I saw the Da Vinci Code yesterday. Having read the book before, I was keen to see how it compared. They had to cut quite a few bits from the book to make it fit, in particular some tense scenes that make the book a gripping tale, so it occasionally lacks pace. However, I was pleasantly surprised by the ending: although it is very close to the book's ending, which I had found very lame, they made it much stronger, meaning that I didn't get that feeling of disappointment I had had when closing the book.
Monday, 29 May 2006
The flat above mine has had several water leaks over the past few years, most of the water ending up in my flat through the ceiling, to the point that part of it ended up falling down in a couple of places. It took them a long time to find the source of all the leaks and get them all sorted. They finally did and the owner above recently called his insurance to have repairs in my flat done. The builders came today and did a great job: I now have a new ceiling that doesn't look like it's going to fall on my head any minute. They need to come back next week, once the plaster is dry, to paint over it. Then it will be like new! Hurray!
Last week, I got a letter from the managing agent for my flat. For people who don't leave in England, when you buy a flat here, it can be as a freehold or a leasehold. If it is a freehold, or share of one, you own the property outright. If it is a leasehold, you own a time limited lease for the land on which your property is built. You can extend this lease by paying some money to the freeholder. The freeholder is responsible for maintaining outside and shared parts of the building while you are responsible for maintaining your own property, which is why it is quite common for apartments in a block of flats. When work is carried out by the freeholder, it needs to be agreed by all the leaseholders and each one then pays a part of the fees accordingly. Quite often, the freeholder goes through a managing agency that does this work for them. In my case, my flat is a leasehold in a Victorian conversion that comprises three flats. For whatever work that is carried out on the main property by the managing agent, I am supposed to more or less pay a third.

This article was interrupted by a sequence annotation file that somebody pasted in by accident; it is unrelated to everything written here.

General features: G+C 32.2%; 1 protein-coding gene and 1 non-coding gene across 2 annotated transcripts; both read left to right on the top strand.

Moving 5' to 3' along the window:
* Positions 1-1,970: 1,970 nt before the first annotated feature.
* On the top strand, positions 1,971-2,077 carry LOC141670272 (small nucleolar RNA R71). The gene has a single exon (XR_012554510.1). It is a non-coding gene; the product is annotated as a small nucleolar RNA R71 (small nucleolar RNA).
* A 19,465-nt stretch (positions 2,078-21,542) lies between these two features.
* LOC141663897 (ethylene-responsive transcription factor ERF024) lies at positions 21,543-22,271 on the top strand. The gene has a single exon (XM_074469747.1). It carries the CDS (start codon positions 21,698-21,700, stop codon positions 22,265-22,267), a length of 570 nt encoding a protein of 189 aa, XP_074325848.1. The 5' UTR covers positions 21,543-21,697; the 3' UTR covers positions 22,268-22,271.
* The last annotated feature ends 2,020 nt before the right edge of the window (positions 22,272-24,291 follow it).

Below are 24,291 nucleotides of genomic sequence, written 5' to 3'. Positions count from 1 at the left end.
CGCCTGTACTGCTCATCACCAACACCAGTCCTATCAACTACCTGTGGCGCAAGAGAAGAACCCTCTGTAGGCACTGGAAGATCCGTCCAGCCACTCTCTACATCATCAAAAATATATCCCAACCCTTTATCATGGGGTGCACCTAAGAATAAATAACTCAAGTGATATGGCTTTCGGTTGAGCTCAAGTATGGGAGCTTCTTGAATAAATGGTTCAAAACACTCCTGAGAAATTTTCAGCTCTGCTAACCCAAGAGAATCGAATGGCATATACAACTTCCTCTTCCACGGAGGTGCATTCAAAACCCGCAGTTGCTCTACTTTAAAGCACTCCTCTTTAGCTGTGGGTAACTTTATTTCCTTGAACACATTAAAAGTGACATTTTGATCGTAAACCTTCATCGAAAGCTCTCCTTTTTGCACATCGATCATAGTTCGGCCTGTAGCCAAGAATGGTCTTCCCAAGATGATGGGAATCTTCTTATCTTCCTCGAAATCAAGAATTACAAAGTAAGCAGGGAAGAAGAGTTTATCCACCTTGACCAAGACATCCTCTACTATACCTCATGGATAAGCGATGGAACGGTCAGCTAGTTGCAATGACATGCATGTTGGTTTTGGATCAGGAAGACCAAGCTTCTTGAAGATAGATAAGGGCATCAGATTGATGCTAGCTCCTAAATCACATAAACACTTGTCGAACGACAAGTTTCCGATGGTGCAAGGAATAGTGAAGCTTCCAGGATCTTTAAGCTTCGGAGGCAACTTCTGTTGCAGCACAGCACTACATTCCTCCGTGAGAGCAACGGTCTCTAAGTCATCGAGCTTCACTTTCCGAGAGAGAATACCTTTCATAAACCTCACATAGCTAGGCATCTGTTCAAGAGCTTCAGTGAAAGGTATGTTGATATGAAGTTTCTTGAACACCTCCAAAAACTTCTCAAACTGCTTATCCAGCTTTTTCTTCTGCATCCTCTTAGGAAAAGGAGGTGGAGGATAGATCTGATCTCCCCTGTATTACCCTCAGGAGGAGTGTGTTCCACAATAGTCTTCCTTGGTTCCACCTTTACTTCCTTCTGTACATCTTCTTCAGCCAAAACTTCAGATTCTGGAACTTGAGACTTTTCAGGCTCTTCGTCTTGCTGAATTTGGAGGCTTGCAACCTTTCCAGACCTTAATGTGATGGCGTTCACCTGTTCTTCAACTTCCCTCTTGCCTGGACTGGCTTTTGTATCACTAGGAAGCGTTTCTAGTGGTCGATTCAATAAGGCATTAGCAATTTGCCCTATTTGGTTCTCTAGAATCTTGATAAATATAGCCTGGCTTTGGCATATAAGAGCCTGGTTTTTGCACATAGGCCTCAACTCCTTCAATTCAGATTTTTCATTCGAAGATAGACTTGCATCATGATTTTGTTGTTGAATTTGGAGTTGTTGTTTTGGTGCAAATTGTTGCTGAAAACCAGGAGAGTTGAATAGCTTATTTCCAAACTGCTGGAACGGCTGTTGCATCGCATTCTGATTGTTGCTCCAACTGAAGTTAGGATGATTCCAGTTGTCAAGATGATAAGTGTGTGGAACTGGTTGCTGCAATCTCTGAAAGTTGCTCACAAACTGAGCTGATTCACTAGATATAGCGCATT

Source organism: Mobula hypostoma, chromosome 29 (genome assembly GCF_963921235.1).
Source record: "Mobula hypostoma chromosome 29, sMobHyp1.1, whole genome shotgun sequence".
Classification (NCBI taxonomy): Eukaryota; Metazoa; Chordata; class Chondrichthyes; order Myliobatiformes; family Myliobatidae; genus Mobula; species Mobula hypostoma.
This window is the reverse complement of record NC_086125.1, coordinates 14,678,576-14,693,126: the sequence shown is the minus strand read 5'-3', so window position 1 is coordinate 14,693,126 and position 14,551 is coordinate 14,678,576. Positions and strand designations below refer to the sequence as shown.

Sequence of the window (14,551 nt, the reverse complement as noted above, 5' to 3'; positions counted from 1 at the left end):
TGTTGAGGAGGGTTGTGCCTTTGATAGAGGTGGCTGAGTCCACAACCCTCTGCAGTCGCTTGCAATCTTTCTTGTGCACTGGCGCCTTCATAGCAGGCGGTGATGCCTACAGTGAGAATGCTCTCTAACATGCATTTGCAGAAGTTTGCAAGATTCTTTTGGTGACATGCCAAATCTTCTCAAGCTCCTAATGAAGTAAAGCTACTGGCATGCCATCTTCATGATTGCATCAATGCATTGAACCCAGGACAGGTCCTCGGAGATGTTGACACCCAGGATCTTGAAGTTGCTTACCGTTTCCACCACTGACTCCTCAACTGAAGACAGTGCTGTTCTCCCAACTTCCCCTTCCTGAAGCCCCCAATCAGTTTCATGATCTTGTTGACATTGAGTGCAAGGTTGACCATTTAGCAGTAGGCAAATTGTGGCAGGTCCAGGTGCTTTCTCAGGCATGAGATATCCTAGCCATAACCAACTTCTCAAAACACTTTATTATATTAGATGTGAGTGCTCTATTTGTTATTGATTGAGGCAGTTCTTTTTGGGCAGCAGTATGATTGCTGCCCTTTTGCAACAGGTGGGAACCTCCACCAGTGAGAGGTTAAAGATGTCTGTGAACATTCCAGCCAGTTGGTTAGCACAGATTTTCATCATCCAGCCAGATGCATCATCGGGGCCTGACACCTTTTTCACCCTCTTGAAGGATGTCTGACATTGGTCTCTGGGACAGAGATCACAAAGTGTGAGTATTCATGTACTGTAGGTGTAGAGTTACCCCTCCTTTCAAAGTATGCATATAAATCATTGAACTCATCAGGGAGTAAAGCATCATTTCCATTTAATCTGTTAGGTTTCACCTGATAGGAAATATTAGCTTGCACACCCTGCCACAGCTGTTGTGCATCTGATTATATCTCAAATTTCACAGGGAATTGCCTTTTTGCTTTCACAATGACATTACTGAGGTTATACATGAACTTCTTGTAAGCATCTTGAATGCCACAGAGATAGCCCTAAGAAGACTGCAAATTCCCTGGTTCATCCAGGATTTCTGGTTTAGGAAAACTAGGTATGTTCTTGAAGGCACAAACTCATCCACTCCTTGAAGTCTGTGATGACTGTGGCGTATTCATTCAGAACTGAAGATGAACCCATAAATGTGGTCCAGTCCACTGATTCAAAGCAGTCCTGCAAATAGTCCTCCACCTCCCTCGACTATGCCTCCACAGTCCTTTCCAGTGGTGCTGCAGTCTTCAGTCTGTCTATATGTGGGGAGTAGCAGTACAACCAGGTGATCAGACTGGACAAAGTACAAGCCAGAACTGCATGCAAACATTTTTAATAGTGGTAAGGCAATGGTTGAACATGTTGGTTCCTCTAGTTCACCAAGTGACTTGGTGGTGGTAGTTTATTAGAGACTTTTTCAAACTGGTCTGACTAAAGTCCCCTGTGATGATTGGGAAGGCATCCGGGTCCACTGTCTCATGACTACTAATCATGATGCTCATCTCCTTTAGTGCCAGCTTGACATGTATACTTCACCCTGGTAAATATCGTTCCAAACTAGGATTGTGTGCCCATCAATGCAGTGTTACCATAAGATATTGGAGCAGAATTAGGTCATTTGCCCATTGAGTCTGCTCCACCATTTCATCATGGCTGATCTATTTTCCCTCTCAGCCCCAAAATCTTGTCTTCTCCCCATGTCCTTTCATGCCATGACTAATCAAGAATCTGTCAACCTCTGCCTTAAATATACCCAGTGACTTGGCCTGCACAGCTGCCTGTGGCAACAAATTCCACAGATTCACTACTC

As I said, I received a letter from my managing agent last week. I had previously sent them a couple of letters asking them to detail what work they had done so far because I thought my management fees were high considering they haven't done any work on the property since I moved in 4 years ago, although there is quite a lot to do. It was therefore with considerable surprise that I opened the letter to find it was a statement of my accounts saying that I owed them £6,000 and a bit for works that were alledgedly carried out on the 19th of March of this year. Very conveniently, the 19th or March happens to be when I was in Atlanta for work. I know that during that period they did ad-hoc repairs to the banister on the outside stairs and added a wooden door to the passage that leads to the back of the property. That must have cost them a few hundred pounds at most. I phoned the owner of the flat above mine. He has received the same letter, asking for a similar amount of money. I suppose the owner of the flat below has as well. Which means that between the three of us, we are being charged £18,000 for works that:
- we haven't had the opportunity to approve,
- we cannot see,
- don't address the main problems with the property,
- and were carried out in just one day.
I have therefore sent a nice letter to the managing agency asking for explanations and saying that I wouldn't pay anything until I was happy that the bill was justified. Now if anybody knows of a job where you can earn £18,000 in a day doing something that doesn't leave any record, please feel free to contact me, I'd love to apply.
Tuesday, 23 May 2006
What happens when SimpleBits Dan recommends a good wine to Hivelogic Dan? The two Dans come up with a great website: cork'd. It's brand new and it enables you to keep track of wines you've tasted, the ones you have in your cellar or the ones that have been recommended to you. You can even print a shopping list so that you don't forget anything when you go to the wine shop. And like all the best things in life, it's free.
Sunday, 7 May 2006
Monday, 1 May 2006
The typical trap for a photographer who is in a place where there are a lot of interesting things to capture is to want to capture everything in one go. Sometimes it can work but often it just produces a cluttered picture with no central subject. There is also the danger that the exposition will be correct for only part of the picture.
Reducing the field of vision and capturing only part of a scene, focusing on a single subject can make a much stronger shot. It can also transport the viewer to a completely different place by removing a lot of the context. For instance, if I were to ask where was this picture taken, what would be your first guess?
It's time England won the World Cup. I can't be the only one who is getting bored of seeing the same old videos of the 1966 World Cup re-appear all over the place every 4 years. Otherwise, football fans who actually saw England win a World Cup will soon become like World War I veterans: you'll need special ceremonies to remember that some are still alive.